“A fine tribute to a remarkable woman, a close look at an India that still exists beneath the economic boom of recent years, and a rousing reminder that formidable will can make a difference.”
Meenakshi Venkat - New York Journal of Books
“Riveting, inspiring, and relevant…. A fast-paced, powerful, and sympathetic portrait of a victim and her subaltern champion in the dusty heart of northern India.”
John McMurtrie - San Francisco Chronicle
“A nuanced humanizing portrait of a teenage-mother-turned-social-crusader who is loud, boastful and blessed with a wicked sense of humor.”
San Francisco Chronicle
“A nuanced humanizing portrait of a teenage-mothe-rturned-
social-crusader who is loud, boastful and blessed with a wicked sense of humor.”
New Statesman
“A fascinating portrait of a country in flux.”
Financial Times
“Powerful. . . . draws the reader in.”
Library Journal
Sampat Devi Pal is an Indian activist who in 2006 started the Pink Sari Gang, a woman's vigilante group; by 2008, there were 20,000 members. Operating in the badlands of Bundelkhand (a region in the state of Uttar Pradesh), the women protest domestic violence and seek justice against the machinations of corrupt politicians and unresponsive police. They also conduct the traditionally forbidden mass "love-marriages" of couples. The group gets its name from the pink saris worn by its members. The author, a journalist of Pakistani-Irish heritage, spent over four years in India. She begins her book with the investigation of a case involving the wrongful imprisonment of a minor allegedly raped by a legislator. Along the way the reader learns of the Pink Sari Gang's modus operandi and of Pal's background and mettle. Despite her lack of a formal education, Pal emerges as an enlightened leader who could teach a thing or two to all vigilantes. VERDICT An inspiring profile of an extraordinary woman who breaks all stereotypes and of her cause. Dealing with a timely topic, this title is highly recommended for all applicable collections.—Ravi Shenoy, Naperville, IL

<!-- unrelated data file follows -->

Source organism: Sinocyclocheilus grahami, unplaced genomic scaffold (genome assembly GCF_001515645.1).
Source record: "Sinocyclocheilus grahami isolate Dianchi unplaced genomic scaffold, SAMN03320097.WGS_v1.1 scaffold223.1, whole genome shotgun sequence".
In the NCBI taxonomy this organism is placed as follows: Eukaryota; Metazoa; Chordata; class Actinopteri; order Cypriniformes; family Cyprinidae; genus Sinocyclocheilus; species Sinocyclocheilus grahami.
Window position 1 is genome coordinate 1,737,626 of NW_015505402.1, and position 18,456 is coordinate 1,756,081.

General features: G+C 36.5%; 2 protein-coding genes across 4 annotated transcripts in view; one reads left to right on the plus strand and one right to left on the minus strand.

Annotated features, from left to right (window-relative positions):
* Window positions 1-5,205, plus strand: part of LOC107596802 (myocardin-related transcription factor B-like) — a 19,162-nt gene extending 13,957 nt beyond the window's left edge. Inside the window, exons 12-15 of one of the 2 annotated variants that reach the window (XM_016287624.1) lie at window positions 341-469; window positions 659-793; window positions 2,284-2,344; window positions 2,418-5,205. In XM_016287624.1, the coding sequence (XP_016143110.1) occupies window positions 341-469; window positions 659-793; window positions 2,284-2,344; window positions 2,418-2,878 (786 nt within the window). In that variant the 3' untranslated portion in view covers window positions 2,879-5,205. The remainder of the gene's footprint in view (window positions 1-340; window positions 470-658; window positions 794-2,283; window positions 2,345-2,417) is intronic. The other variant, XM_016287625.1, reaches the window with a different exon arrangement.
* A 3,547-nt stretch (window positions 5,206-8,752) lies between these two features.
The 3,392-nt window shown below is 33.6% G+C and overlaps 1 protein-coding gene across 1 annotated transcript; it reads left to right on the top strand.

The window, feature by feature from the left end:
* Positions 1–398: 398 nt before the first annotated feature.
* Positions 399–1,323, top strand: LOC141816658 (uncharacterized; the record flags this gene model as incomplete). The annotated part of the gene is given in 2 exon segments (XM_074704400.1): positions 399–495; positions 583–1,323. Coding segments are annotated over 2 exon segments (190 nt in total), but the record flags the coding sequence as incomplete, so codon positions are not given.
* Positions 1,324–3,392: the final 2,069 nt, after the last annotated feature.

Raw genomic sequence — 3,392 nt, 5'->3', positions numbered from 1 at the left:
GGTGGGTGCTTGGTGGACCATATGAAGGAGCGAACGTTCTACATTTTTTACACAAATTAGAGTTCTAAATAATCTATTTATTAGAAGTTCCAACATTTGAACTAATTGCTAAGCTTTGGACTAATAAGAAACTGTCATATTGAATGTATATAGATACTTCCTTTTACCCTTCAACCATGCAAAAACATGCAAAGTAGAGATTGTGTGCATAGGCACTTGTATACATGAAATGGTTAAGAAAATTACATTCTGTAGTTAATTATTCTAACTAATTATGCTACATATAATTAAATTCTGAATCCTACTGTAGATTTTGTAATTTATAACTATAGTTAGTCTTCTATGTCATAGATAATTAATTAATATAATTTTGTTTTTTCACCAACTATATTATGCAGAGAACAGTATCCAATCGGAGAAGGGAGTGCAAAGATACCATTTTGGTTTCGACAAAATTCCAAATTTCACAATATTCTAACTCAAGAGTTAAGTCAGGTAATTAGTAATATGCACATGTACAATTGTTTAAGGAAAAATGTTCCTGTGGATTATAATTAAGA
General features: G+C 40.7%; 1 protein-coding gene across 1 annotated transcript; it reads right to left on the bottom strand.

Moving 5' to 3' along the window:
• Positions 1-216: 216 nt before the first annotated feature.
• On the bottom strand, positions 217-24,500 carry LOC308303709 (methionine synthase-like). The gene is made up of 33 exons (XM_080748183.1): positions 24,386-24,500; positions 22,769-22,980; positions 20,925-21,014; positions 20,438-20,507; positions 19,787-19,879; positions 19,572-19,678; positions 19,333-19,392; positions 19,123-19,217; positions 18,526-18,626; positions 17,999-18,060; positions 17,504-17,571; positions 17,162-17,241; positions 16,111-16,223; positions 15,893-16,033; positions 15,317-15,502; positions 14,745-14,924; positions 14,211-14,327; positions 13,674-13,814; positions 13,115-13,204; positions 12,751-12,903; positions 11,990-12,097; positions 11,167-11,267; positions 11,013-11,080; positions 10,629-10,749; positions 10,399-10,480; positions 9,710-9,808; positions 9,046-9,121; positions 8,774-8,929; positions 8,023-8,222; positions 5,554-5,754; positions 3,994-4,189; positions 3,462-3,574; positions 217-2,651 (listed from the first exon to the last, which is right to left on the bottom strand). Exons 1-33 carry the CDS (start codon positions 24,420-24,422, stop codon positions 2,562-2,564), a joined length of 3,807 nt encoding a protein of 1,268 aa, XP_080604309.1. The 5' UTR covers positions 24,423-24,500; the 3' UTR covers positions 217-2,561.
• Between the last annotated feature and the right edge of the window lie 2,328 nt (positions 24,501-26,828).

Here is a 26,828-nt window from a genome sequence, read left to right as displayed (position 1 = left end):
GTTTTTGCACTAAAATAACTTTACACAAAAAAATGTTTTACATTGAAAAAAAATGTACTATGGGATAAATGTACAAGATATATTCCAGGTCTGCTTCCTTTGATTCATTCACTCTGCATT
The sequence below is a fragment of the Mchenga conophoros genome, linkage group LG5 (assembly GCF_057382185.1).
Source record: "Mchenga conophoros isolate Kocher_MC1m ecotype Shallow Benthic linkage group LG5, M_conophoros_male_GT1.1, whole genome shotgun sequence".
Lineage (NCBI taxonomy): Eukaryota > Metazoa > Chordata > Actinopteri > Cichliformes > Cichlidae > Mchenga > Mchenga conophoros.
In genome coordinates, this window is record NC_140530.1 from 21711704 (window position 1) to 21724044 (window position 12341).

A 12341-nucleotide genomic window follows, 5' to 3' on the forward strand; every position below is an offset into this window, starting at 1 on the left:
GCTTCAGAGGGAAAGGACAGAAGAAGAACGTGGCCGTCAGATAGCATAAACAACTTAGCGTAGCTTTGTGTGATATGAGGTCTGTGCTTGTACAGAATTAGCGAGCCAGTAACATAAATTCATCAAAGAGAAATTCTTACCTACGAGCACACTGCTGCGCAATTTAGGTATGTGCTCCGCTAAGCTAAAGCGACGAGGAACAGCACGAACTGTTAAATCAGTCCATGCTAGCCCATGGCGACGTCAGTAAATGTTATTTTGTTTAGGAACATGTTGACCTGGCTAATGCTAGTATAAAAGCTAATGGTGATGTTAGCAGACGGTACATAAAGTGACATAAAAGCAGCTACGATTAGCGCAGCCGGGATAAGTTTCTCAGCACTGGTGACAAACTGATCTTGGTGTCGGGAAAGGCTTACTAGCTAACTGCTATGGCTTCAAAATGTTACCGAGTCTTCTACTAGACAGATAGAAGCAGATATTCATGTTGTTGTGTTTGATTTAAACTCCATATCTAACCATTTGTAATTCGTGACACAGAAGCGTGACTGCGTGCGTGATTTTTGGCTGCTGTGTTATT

Kirkus Reviews
A journalist's inspiring story of the "Pink Gang," a group of ordinary women fighting for justice in the political badlands of Northern India. Corruption was a fact of life in Uttar Pradesh, and females were too often the victims of the social, political and economic inequalities that defined this Indian "Wild West." But as Fontanella-Khan shows in this lively account, they were not without hope, nor were they without a champion. Sampat Pal, a community organizer who knew firsthand what it meant to endure such common gender injustices as forced childhood marriage to an older man, knew she needed to help make a difference in the lives of women. She began by creating an NGO to foster female financial independence. Soon, however, she discovered that when women came to her, their concerns included issues that affected whole communities, such as access to better roads and "bribery-free bureaucracy." Pal responded by organizing the women her NGO helped into a stick-wielding, pink sari–uniformed group that local journalists christened the Pink Gang. Fontanella-Khan deftly interweaves her portrait of Pal and her amazing sisterhood into the larger story of a notorious 2010 court case involving a dishonest politician's rape, abuse and imprisonment of a young girl accused of stealing from him. Through confrontation with police, marches in the street and acts of humiliation aimed at publically embarrassing "rogue politicians," the Gang succeeded in helping to get the wronged girl freed. More significantly, they, and especially Pal, established themselves as a social and political force to be reckoned with in a country that, for all its economic gains, is a place where life is "steadily worsening," rather than improving, for women. As delightful as it is intelligent and important.
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Product Details

  • ISBN-13: 9780393240603
  • Publisher: Norton, W. W. & Company, Inc.
  • Publication date: 7/29/2013
  • Sold by: Barnes & Noble
  • Format: eBook
  • Pages: 288
  • Sales rank: 568,176
  • File size: 2 MB

Meet the Author

Amana Fontanella-Khan is a contributor to Slate, the Daily Beast, the New York Times, and the Christian Science Monitor, and was formerly a contributing editor at Vogue India. Previously based in Mumbai, she now lives in Brussels.